What you need to know:
- As societies constantly re-examine their past, there is an argument to be made that the removal of statues is a necessary part of such re-examination.
- Our statues, one could argue, are our fixed unsustainable patterns of behaviour like corruption, selfish leadership and borrowing.
- Like racist statues in Western nations, this behaviour has been given real value, because it has been maintained, restored and protected over the years.
- The same treatment has not been accorded to blacks and other minorities. Does the power of veneration for a perceived past exceed our current capacity to deal with inequality in our current times?
May 25, 2020, the day George Floyd was murdered, will go down in history. It is disheartening that across the world, such brute force being meted upon civilians is not a thing of the past. Will it ever be? We know that in Kenya systemic police brutality is a constant feature of our lives.
Sometimes we may feel that the more questions we ask, the bleaker and vaguer a situation seems. This time, though, there is a sense that the perfect storm for change is brewing. We owe this partly to the reach of the tech and social media revolution as well as the pandemic.
The pandemic has shone a light on the unsettling levels of inequality not only in American society but around the world. The basic instincts to self-preservation and survival kicked in when the pandemic kicked off. However, that remains a luxury to some.
Black people in America have been disproportionately affected by the pandemic. The same applies to people living on the margins of poverty globally. It is undeniable that the problem is systemic, and perhaps too nuanced to fully explore in a single article.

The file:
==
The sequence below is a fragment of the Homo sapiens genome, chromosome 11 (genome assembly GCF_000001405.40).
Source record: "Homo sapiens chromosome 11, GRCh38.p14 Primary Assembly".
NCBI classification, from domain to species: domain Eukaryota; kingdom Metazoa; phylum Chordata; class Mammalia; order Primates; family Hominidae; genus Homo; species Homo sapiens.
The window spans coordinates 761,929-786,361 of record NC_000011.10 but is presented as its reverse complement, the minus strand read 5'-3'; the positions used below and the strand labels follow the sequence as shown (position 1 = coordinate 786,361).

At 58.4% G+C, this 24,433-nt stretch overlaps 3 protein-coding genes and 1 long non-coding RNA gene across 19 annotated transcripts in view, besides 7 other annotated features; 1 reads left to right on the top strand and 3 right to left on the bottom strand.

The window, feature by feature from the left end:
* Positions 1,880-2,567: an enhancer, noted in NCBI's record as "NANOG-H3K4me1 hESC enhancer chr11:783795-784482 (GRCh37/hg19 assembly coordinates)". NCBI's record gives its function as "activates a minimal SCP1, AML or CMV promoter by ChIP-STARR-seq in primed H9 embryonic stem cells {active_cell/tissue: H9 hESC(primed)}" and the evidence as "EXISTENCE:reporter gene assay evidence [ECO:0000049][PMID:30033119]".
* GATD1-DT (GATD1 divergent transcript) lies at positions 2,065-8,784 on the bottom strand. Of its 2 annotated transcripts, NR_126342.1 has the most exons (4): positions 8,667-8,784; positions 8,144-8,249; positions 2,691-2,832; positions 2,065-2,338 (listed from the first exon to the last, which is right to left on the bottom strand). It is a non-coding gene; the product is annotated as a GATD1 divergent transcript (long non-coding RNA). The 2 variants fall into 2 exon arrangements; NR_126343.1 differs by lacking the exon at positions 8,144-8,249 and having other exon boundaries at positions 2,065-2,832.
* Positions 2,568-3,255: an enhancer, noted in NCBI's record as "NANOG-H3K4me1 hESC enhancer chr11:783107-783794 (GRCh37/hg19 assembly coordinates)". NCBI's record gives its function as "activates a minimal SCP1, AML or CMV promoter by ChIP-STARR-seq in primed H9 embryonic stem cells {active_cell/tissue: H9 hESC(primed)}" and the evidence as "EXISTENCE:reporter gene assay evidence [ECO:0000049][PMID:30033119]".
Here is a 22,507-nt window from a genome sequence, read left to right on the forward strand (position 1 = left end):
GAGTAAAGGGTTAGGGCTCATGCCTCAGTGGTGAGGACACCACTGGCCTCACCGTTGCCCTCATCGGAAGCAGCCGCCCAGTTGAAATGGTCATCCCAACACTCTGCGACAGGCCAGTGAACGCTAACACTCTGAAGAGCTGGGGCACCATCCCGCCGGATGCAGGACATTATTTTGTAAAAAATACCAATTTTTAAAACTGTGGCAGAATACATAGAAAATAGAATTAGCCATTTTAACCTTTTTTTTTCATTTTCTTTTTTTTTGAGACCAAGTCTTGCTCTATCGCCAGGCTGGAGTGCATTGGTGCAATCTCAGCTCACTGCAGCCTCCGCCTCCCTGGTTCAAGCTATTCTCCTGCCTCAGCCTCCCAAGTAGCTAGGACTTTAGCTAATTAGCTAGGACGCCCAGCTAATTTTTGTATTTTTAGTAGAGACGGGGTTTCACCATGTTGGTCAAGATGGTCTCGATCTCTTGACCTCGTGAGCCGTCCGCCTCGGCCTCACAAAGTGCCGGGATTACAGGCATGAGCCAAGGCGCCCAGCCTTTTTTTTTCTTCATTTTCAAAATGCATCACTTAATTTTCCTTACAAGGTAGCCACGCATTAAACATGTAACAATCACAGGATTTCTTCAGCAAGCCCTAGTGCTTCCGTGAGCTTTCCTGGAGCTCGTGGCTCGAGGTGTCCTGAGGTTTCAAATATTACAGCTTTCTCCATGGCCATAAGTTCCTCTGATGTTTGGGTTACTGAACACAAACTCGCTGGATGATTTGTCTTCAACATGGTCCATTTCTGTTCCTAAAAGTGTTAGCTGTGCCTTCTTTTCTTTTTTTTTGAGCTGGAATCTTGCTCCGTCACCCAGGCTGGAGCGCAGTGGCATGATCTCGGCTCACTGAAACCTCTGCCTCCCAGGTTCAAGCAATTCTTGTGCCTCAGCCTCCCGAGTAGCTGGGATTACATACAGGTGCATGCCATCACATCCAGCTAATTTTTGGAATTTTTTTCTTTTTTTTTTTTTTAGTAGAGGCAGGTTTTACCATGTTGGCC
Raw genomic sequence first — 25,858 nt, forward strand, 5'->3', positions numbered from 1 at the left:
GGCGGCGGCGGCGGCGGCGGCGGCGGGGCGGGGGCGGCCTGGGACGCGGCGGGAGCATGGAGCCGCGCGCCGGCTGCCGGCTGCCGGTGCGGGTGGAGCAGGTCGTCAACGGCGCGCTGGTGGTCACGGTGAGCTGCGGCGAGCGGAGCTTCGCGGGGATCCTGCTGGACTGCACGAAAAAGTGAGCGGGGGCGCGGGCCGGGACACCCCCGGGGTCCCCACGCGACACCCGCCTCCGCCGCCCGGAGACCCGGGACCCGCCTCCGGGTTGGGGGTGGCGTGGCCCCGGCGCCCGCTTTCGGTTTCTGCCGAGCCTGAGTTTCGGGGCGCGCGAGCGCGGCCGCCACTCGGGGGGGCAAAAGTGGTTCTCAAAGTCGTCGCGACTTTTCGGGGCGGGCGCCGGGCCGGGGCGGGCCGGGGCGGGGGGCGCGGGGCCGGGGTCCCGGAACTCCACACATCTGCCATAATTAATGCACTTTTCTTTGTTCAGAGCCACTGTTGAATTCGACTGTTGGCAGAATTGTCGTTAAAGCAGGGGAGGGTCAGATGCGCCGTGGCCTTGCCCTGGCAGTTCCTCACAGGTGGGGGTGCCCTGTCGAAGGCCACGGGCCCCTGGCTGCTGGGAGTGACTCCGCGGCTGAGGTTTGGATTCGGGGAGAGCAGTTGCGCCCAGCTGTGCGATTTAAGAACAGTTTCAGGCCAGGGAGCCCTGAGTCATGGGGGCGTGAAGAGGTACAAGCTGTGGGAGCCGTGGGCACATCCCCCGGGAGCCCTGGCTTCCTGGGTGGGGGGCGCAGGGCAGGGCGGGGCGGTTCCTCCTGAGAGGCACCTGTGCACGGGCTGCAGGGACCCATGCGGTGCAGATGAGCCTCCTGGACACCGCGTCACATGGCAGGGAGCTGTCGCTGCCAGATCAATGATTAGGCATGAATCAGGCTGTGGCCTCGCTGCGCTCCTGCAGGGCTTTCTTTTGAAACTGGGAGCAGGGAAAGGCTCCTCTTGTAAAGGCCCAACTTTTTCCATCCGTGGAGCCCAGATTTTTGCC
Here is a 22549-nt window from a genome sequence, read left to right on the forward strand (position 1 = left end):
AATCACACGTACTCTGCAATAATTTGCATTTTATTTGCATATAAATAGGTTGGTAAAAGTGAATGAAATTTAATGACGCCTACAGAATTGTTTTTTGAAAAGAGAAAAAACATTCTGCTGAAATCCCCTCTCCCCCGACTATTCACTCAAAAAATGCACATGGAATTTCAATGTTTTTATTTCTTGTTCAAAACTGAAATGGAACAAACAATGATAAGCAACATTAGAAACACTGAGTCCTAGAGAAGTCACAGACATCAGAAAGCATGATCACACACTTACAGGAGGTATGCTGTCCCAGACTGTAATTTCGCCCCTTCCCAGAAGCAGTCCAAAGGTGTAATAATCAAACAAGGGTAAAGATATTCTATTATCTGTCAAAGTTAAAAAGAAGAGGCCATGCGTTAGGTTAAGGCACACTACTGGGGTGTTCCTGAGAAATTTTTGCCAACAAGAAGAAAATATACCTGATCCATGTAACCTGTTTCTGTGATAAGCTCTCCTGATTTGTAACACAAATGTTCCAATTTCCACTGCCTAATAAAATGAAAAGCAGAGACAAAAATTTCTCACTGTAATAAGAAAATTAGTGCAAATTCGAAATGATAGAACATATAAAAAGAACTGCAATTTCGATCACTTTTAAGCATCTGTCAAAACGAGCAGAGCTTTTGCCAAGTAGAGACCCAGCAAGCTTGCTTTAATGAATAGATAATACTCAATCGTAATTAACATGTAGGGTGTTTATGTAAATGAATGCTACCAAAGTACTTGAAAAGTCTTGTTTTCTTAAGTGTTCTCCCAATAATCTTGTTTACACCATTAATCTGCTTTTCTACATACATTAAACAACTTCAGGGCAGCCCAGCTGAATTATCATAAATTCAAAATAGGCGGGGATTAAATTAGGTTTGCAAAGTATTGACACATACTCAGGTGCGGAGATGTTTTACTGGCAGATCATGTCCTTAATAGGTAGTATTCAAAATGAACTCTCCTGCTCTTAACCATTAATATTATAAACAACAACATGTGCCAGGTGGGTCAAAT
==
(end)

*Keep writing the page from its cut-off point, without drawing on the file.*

The way a lot of systems around the world operate is contributing significantly to fatalities, both Covid-19-related and otherwise. One such contributing institution is the police force. Technology has afforded us the ability to experience almost first-hand the horror of brutal police murders.
As Will Smith put it, “racism has always existed. It’s just getting filmed”. Smith is right; injustices of all kinds are now constantly being documented and posted online. Similarly, the rise of anonymous online leaking of information is helping us better understand the order of the world we live in. All this only reveals the extent of the rot.
As we edge closer to returning to ‘normalcy’, the question on everyone’s mind is what this will look like. We have the rare opportunity to carve out exactly what that means to us.
A question of values
Even as the Black Lives Matter movement celebrates wins such as murderous police officers’ dismissals and convictions, there are still questions that must be asked. For example, how is it possible that the protection and preservation of life is in question? And those meant to protect it are among its biggest threats.
To answer that, you must also ask what values are of importance and therefore to be upheld. There is no way of knowing what every individual’s values are, though national ones tend to be more identifiable.
Societies formulate core values and principles by which to live. A nation’s values define a people’s identity, what they believe in, what they stand for and how others perceive and view them. Values guide behaviour and influence relations among citizens as well as with other communities.
One of the most well-known values within the American declaration of independence of 1776 is that "All men are created equal, that they are endowed by their Creator with certain unalienable rights, that among these are life, liberty and the pursuit of happiness."
Similarly, in France, the motto of "liberty, equality, and fraternity" dates back to the French Revolution in the late 1700s.